The LOTR Movie Site
November 12, 1999

A Few Short Words on Arwen

I've been keeping up with the news and opinions about these films, and I wonder: Am I the only one who thinks it is good that they are increasing Arwen's part?

I have loved Tolkien for since I was twelve or thirteen, when I first read The Hobbit. I have read The Lord of the Rings and the Silmarillion several times, once relatively recently, and each time I read them I love them more. Tolkien created a beautiful world for us, and I certainly hope the movies remain ninty-five percent true to what the Professor wrote.

However, as great as he was, Tolkien's work was not perfect.  He had the opportunity to tell a beautiful love story about Aragorn and Arwen, a story that should have been central to the plot, and he failed to do so. We know that Tolkien can show love and passion: there are many scenes between Aragorn and Eowyn, and later Faramir and Eowyn, in which powerful, meaningful connections are made. We can feel Eowyn's grief that she can never have Aragorn, and we can revel in the love that blossoms between her and Faramir. But what should have been the main love story of the work is hardly touched on. Arwen hardly appears in the book; in fact, the casual reader will not know who she is, and may even say "So who is this elf chick Aragorn is marrying?" I don't think I understood their story the first two times I read the book. A movie going audience will NEVER understand the importance of their love--that she gave up immortality for him, that he strove all his life to become the king of both Gondor and Arnor so he could have her--if it is done as it is done in the book.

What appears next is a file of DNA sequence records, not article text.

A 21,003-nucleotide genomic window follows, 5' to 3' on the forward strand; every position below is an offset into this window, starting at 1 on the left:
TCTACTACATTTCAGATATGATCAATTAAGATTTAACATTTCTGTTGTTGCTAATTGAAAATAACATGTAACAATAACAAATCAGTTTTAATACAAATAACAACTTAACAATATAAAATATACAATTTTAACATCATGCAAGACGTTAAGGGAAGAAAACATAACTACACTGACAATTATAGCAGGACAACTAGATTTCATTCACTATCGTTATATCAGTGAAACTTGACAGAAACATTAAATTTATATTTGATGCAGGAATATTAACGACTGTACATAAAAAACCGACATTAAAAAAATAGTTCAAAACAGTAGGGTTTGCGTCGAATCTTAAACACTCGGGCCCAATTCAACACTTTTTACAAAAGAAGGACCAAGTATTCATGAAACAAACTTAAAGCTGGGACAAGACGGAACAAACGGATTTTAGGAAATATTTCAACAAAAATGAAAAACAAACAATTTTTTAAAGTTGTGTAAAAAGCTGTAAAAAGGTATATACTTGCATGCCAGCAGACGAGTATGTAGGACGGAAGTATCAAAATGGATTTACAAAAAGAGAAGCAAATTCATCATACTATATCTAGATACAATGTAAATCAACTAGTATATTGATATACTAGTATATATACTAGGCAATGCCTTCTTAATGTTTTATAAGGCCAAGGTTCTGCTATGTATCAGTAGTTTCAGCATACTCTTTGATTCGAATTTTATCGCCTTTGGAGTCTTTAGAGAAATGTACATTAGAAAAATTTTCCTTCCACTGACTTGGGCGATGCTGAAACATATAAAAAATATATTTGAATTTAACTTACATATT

I have no opinion one way or the other about her being a warrior. I guess they could have increased her part in the story without doing this, but I don't have a problem with it. Everyone seems so concerned she is going to end up being like Xena. Have a little faith in Peter Jackson. He seems to be doing very well and has stated many times he wants these movies to be closer to Braveheart than to Willow (or, one may infer, Xena).

So please, let's relax. The book is great, but it is not perfect.  Those who say it cannot be improved upon haven't really thought it out. There is nothing in existence which cannot be improved (except, perhaps, Jennifer Love Hewitt). I'm not saying they should go changing everything; the less they change the better!  I don't think this is being done to make the film more "Hollywood," or to make it into a "Blockbuster," but to help the audience better grasp the very important relationship between the heir of Isuldur and Elrond's daughter. It is too beautiful to be glossed over.